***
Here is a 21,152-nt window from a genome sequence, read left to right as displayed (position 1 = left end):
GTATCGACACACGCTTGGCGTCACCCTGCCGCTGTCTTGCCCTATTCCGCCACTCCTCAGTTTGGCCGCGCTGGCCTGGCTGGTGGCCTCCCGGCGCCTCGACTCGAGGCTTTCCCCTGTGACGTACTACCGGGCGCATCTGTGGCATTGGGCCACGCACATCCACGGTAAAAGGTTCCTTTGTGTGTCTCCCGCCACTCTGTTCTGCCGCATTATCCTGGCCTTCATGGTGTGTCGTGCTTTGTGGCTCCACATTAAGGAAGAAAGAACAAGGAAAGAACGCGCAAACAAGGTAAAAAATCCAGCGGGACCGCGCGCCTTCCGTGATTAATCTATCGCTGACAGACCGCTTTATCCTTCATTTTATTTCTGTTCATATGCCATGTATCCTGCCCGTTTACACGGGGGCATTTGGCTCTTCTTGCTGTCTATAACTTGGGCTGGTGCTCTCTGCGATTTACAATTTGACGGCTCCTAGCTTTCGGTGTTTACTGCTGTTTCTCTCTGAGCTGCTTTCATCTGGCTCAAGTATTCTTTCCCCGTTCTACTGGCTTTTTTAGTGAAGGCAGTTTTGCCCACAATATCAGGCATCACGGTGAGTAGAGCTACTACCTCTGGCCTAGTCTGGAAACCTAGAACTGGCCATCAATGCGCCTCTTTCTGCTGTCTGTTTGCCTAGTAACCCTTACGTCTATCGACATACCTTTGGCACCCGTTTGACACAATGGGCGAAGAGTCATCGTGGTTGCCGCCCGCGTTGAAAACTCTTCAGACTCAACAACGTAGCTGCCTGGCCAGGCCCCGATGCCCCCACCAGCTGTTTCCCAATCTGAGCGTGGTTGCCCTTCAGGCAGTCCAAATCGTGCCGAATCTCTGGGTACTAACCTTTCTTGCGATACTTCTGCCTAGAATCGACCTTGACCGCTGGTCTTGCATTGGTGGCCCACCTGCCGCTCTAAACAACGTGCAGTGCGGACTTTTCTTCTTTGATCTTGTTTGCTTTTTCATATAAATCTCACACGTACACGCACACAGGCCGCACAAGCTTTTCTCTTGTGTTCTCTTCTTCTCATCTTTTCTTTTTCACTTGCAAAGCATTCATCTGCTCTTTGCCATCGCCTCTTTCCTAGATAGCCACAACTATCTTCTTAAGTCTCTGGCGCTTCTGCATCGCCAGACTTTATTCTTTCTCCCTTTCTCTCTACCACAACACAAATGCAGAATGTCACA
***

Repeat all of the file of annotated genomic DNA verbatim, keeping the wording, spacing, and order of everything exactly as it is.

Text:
Here is a 21,152-nt window from a genome sequence, read left to right as displayed (position 1 = left end):
GTATCGACACACGCTTGGCGTCACCCTGCCGCTGTCTTGCCCTATTCCGCCACTCCTCAGTTTGGCCGCGCTGGCCTGGCTGGTGGCCTCCCGGCGCCTCGACTCGAGGCTTTCCCCTGTGACGTACTACCGGGCGCATCTGTGGCATTGGGCCACGCACATCCACGGTAAAAGGTTCCTTTGTGTGTCTCCCGCCACTCTGTTCTGCCGCATTATCCTGGCCTTCATGGTGTGTCGTGCTTTGTGGCTCCACATTAAGGAAGAAAGAACAAGGAAAGAACGCGCAAACAAGGTAAAAAATCCAGCGGGACCGCGCGCCTTCCGTGATTAATCTATCGCTGACAGACCGCTTTATCCTTCATTTTATTTCTGTTCATATGCCATGTATCCTGCCCGTTTACACGGGGGCATTTGGCTCTTCTTGCTGTCTATAACTTGGGCTGGTGCTCTCTGCGATTTACAATTTGACGGCTCCTAGCTTTCGGTGTTTACTGCTGTTTCTCTCTGAGCTGCTTTCATCTGGCTCAAGTATTCTTTCCCCGTTCTACTGGCTTTTTTAGTGAAGGCAGTTTTGCCCACAATATCAGGCATCACGGTGAGTAGAGCTACTACCTCTGGCCTAGTCTGGAAACCTAGAACTGGCCATCAATGCGCCTCTTTCTGCTGTCTGTTTGCCTAGTAACCCTTACGTCTATCGACATACCTTTGGCACCCGTTTGACACAATGGGCGAAGAGTCATCGTGGTTGCCGCCCGCGTTGAAAACTCTTCAGACTCAACAACGTAGCTGCCTGGCCAGGCCCCGATGCCCCCACCAGCTGTTTCCCAATCTGAGCGTGGTTGCCCTTCAGGCAGTCCAAATCGTGCCGAATCTCTGGGTACTAACCTTTCTTGCGATACTTCTGCCTAGAATCGACCTTGACCGCTGGTCTTGCATTGGTGGCCCACCTGCCGCTCTAAACAACGTGCAGTGCGGACTTTTCTTCTTTGATCTTGTTTGCTTTTTCATATAAATCTCACACGTACACGCACACAGGCCGCACAAGCTTTTCTCTTGTGTTCTCTTCTTCTCATCTTTTCTTTTTCACTTGCAAAGCATTCATCTGCTCTTTGCCATCGCCTCTTTCCTAGATAGCCACAACTATCTTCTTAAGTCTCTGGCGCTTCTGCATCGCCAGACTTTATTCTTTCTCCCTTTCTCTCTACCACAACACAAATGCAGAATGTCACA